The Carlisle Mosquito Online

Friday, June 3, 2005


High marks for the Carlisle Restorative Justice Circle

The Carlisle Restorative Justice Circle is approaching its third year, and it is making a difference. The Circle has overseen three cases involving nine youths and their families to date, and it receives high marks by all who have experienced it firsthand. Circle participants have expressed gratitude for the transforming experience, for the countless hours put forth by trained volunteers, police and educators, and for the Circle itself.

The CRJ Circle is a grassroots community response to crime for many first-time youth offenders. The Circle came to Carlisle through the cooperative efforts of Police Chief David Galvin and interested community members. Restorative justice is an alternative framework for thinking about crime. Crime is wrongdoing, and wrongdoing violates people and relationships. Violation creates obligation, and the central obligation for wrongdoing is to right the wrong. While restorative justice starts with the victim, community members who have experienced the Circle firsthand understand that it does more than address victim needs. It builds and strengthens the community.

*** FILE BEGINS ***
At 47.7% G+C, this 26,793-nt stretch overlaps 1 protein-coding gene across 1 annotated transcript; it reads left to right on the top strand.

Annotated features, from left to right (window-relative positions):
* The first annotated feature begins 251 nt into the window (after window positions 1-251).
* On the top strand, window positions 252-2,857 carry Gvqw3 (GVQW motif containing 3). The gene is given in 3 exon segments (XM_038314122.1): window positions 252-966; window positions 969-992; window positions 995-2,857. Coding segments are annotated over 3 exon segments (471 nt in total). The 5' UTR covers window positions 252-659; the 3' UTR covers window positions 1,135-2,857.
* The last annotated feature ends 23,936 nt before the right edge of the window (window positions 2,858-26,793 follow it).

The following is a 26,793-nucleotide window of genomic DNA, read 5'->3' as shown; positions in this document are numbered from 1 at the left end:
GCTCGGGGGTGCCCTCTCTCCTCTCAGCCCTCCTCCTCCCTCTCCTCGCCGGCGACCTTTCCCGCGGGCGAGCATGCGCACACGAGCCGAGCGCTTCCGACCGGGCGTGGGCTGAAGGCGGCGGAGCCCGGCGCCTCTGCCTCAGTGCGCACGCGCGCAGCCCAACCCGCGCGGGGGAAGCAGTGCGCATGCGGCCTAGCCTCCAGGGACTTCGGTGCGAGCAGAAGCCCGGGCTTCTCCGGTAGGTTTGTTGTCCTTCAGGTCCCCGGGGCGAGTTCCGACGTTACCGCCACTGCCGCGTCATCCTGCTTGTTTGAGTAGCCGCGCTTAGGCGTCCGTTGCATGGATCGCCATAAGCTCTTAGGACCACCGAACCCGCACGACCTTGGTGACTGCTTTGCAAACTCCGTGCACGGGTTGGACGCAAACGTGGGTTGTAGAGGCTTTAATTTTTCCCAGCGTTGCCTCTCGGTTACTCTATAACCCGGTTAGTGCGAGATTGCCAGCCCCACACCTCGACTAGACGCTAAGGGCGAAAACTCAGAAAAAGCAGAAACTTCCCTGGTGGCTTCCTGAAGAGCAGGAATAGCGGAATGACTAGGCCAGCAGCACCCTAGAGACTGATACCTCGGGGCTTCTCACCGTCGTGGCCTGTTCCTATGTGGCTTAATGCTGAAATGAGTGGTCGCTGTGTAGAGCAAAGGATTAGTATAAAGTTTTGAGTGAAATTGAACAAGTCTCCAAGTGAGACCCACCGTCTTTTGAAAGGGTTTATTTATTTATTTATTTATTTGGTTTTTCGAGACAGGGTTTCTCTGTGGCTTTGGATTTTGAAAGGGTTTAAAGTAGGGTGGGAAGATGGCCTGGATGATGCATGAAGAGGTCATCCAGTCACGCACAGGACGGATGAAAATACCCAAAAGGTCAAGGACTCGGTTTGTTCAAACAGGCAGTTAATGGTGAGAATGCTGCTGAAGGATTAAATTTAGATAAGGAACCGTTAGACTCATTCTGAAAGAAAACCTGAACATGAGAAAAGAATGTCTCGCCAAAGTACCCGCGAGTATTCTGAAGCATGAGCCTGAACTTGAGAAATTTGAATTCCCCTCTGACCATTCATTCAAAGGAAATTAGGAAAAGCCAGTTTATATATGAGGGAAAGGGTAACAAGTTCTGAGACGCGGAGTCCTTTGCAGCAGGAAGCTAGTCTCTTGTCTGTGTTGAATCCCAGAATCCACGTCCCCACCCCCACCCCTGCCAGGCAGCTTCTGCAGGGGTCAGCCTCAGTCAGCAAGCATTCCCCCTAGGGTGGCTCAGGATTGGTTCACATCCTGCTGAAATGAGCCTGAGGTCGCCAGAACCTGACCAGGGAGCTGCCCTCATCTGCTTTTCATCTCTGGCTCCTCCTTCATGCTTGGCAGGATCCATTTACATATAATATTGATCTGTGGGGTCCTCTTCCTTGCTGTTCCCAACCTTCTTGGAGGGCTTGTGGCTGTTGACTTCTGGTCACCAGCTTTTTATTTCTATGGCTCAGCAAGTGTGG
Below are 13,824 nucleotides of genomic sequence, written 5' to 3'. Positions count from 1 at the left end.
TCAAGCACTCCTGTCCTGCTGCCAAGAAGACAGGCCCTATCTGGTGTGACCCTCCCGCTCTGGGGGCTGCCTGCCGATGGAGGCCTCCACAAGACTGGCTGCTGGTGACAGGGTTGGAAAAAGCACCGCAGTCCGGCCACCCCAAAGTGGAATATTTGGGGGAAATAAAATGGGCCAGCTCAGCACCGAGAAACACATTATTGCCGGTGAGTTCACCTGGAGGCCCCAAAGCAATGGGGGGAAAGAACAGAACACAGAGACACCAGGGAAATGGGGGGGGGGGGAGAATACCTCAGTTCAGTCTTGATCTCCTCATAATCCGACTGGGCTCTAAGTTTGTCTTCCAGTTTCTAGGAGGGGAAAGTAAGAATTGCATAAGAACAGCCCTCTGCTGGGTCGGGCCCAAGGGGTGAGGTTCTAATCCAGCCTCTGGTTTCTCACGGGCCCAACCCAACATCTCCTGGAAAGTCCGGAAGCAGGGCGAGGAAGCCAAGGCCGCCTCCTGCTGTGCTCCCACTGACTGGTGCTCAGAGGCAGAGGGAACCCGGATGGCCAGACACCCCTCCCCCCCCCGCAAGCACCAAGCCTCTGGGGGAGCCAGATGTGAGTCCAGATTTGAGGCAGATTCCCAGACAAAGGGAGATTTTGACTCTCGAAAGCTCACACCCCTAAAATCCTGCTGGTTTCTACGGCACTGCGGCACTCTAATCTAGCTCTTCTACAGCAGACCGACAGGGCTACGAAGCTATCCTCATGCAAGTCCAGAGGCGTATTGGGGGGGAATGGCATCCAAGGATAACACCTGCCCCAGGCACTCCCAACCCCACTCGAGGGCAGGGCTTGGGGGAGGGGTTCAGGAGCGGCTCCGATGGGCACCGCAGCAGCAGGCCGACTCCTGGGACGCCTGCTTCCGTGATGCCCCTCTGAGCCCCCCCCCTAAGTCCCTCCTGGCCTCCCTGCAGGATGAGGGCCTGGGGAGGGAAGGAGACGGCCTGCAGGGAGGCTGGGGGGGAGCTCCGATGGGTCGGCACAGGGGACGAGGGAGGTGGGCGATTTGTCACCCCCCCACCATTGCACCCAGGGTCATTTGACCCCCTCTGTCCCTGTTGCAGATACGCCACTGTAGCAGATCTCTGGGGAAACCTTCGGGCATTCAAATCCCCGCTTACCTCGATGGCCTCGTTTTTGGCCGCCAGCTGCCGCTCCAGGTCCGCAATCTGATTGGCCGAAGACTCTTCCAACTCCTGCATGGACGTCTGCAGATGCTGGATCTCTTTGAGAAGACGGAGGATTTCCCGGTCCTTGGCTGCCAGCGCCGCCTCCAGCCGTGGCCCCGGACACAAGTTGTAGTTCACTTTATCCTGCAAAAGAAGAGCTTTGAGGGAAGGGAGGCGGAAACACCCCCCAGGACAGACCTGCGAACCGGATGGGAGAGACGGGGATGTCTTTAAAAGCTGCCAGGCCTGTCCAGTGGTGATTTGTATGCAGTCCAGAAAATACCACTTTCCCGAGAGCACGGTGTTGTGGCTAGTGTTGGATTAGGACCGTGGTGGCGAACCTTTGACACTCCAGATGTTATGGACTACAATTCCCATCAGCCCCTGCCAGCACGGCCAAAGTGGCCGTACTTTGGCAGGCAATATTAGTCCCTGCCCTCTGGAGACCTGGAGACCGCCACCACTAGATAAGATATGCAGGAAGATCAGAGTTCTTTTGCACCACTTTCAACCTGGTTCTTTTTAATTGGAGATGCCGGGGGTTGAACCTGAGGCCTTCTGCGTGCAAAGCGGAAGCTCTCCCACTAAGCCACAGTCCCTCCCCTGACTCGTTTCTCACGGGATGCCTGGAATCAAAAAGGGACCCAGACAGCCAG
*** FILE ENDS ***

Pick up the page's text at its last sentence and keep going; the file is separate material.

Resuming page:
How does the Circle work?

To give an example: if a youth damaged a homeowner's mailbox or public property, he/she would customarily be turned over to the Juvenile Justice System. Communities with Circles in place have another option. If a case is deemed appropriate by local law enforcement and both the victim and youth involved agree to meet in the Circle, the case can be diverted from the court to the Circle. Both the homeowner (victim) and the youth are assigned their own facilitators. These trained mentor/ advocates will prepare, support and guide them through the entire Circle process. In addition to the victim, youth and their facilitators, the youth's parents, trained community participants, a police officer and the two Circle "Keepers" who run the circle, are present.